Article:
More information

Supporting choice and control

Supporting choice and control www.in-control.org.uk Supporting choice and control A template policy framework for delivering person-centred outcomes by a positive approach to risk www.in-control.org.uk Supporting Choice and Control

More information

JOBS FOR EUROPE: THE EMPLOYMENT POLICY CONFERENCE. Brussels, 6-7 September 2012 Plenary session

JOBS FOR EUROPE: THE EMPLOYMENT POLICY CONFERENCE. Brussels, 6-7 September 2012 Plenary session JOBS FOR EUROPE: THE EMPLOYMENT POLICY CONFERENCE Brussels, 6-7 September 2012 Plenary session Keynote speech Minister Elsa Fornero Thursday 6 September 12.45 Dear Commissioner, dear Speakers, Ladies and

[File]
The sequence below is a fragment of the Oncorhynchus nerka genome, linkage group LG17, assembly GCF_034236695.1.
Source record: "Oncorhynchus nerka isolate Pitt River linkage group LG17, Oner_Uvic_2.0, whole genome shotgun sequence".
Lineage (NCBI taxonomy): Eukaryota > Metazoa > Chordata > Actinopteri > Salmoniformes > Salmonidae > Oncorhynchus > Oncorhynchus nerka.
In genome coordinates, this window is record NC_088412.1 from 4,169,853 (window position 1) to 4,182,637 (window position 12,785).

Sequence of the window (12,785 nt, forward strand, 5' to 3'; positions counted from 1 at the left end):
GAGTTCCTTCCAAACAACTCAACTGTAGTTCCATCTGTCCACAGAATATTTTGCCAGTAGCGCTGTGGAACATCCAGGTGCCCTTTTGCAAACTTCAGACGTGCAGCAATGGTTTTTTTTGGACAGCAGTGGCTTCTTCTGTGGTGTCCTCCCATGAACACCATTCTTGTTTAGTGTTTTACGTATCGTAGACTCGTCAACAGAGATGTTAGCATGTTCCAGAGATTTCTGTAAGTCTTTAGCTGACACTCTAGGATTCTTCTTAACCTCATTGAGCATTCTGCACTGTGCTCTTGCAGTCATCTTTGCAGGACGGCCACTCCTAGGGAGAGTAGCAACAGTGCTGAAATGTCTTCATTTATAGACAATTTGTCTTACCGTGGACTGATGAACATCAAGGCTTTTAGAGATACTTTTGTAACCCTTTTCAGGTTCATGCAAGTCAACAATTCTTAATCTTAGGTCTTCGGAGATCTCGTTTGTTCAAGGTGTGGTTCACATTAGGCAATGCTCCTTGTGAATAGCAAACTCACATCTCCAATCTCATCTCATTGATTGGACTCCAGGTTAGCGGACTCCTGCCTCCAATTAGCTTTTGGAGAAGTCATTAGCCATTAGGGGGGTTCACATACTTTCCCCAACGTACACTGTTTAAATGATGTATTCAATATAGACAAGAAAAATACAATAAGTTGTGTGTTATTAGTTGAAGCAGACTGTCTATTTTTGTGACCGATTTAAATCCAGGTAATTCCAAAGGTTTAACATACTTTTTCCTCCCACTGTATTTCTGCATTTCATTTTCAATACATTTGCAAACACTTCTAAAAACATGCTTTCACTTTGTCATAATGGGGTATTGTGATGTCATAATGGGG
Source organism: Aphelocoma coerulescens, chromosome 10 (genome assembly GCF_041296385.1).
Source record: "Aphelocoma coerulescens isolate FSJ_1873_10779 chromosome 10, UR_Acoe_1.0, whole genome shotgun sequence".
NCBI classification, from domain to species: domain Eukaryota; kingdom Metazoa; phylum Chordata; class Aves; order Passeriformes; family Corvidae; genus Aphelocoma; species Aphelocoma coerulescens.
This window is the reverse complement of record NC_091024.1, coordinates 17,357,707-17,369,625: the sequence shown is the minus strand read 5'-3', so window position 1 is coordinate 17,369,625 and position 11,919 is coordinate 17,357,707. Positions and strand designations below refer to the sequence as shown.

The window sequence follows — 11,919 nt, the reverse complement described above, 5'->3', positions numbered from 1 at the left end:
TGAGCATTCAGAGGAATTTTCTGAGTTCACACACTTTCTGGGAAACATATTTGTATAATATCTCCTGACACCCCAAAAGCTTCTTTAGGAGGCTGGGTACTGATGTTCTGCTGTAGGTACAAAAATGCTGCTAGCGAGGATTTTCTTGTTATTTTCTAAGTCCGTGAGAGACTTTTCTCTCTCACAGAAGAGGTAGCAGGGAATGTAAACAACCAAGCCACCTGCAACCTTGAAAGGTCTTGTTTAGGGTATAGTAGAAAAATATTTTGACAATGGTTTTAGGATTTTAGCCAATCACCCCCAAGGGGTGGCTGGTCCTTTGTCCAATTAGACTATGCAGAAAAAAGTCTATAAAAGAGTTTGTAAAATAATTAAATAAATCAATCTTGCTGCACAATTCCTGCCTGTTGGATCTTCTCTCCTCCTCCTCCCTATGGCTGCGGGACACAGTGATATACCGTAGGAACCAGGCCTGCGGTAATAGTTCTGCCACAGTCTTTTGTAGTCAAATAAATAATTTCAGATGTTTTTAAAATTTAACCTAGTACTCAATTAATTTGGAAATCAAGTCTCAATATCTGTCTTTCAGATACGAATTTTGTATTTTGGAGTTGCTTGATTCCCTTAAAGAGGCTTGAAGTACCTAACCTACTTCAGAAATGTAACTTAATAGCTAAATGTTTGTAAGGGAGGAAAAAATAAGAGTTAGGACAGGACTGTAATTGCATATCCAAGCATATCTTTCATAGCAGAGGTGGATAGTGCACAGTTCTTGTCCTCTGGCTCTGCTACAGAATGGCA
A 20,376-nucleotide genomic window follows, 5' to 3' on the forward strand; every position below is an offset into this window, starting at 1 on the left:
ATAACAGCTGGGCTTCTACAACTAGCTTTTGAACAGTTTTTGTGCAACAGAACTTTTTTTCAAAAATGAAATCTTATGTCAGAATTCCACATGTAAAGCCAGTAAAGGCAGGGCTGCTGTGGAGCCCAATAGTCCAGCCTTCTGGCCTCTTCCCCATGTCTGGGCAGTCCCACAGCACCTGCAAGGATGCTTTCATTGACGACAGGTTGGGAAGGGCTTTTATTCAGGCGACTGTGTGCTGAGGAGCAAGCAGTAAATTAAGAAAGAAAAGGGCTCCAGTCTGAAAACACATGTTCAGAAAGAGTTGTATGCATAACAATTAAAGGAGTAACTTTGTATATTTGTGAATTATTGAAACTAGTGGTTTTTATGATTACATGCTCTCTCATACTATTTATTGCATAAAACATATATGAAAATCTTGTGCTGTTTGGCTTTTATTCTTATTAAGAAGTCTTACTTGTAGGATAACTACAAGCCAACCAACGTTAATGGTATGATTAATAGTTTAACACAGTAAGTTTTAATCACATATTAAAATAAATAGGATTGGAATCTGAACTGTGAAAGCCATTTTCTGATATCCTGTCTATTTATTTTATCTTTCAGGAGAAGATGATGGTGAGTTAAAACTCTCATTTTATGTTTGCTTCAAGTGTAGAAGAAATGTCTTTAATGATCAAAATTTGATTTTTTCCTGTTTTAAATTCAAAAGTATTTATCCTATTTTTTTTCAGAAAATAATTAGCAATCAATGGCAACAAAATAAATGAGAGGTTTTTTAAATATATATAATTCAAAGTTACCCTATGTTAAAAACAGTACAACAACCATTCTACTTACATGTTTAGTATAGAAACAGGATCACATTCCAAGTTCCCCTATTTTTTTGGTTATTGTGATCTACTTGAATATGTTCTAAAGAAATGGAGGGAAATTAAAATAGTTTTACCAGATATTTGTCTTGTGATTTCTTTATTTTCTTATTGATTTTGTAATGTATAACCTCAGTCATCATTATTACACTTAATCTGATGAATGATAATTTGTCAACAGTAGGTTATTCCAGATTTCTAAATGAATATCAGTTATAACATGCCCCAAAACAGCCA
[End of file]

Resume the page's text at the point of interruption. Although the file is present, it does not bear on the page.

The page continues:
More information

Visit of UN Special Rapporteur on the right to the highest attainable standard of health, to Sweden from 10-18 th January 2006.

Visit of UN Special Rapporteur on the right to the highest attainable standard of health, to Sweden from 10-18 th January 2006. Visit of UN Special Rapporteur on the right to the highest attainable standard of health, to Sweden from 10-18 th January 2006. Professor Paul Hunt, UN Special Rapporteur on the right to the highest attainable

More information

Conference Conclusions and Recommendations

Conference Conclusions and Recommendations Lisbona, 27-28 settembre 2007 Conference Conclusions and Recommendations Introduction After these two days of intense and very productive work culminating more than one year of preparations, the Portuguese

More information